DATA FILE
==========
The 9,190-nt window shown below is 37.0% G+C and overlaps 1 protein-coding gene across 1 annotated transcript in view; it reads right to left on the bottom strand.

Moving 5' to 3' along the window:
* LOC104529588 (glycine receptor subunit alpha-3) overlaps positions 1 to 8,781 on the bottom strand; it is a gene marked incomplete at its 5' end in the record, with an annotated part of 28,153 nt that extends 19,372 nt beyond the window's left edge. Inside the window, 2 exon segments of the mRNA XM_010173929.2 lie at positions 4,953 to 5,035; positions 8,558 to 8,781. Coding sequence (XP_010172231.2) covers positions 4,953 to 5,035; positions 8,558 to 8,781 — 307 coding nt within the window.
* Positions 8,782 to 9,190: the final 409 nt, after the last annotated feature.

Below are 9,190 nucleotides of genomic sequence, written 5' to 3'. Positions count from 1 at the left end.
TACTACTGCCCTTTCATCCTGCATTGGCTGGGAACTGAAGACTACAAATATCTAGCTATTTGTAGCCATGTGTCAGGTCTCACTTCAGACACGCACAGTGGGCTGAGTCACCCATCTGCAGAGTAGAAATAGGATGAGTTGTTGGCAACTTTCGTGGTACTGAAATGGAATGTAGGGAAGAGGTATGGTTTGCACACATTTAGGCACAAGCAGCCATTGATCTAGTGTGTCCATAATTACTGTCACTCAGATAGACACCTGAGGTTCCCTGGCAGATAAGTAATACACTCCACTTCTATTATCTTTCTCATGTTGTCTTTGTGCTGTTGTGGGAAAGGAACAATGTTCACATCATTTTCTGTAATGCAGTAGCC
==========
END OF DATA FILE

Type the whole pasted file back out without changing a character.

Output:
The 9,190-nt window shown below is 37.0% G+C and overlaps 1 protein-coding gene across 1 annotated transcript in view; it reads right to left on the bottom strand.

Moving 5' to 3' along the window:
* LOC104529588 (glycine receptor subunit alpha-3) overlaps positions 1 to 8,781 on the bottom strand; it is a gene marked incomplete at its 5' end in the record, with an annotated part of 28,153 nt that extends 19,372 nt beyond the window's left edge. Inside the window, 2 exon segments of the mRNA XM_010173929.2 lie at positions 4,953 to 5,035; positions 8,558 to 8,781. Coding sequence (XP_010172231.2) covers positions 4,953 to 5,035; positions 8,558 to 8,781 — 307 coding nt within the window.
* Positions 8,782 to 9,190: the final 409 nt, after the last annotated feature.

Below are 9,190 nucleotides of genomic sequence, written 5' to 3'. Positions count from 1 at the left end.
TACTACTGCCCTTTCATCCTGCATTGGCTGGGAACTGAAGACTACAAATATCTAGCTATTTGTAGCCATGTGTCAGGTCTCACTTCAGACACGCACAGTGGGCTGAGTCACCCATCTGCAGAGTAGAAATAGGATGAGTTGTTGGCAACTTTCGTGGTACTGAAATGGAATGTAGGGAAGAGGTATGGTTTGCACACATTTAGGCACAAGCAGCCATTGATCTAGTGTGTCCATAATTACTGTCACTCAGATAGACACCTGAGGTTCCCTGGCAGATAAGTAATACACTCCACTTCTATTATCTTTCTCATGTTGTCTTTGTGCTGTTGTGGGAAAGGAACAATGTTCACATCATTTTCTGTAATGCAGTAGCC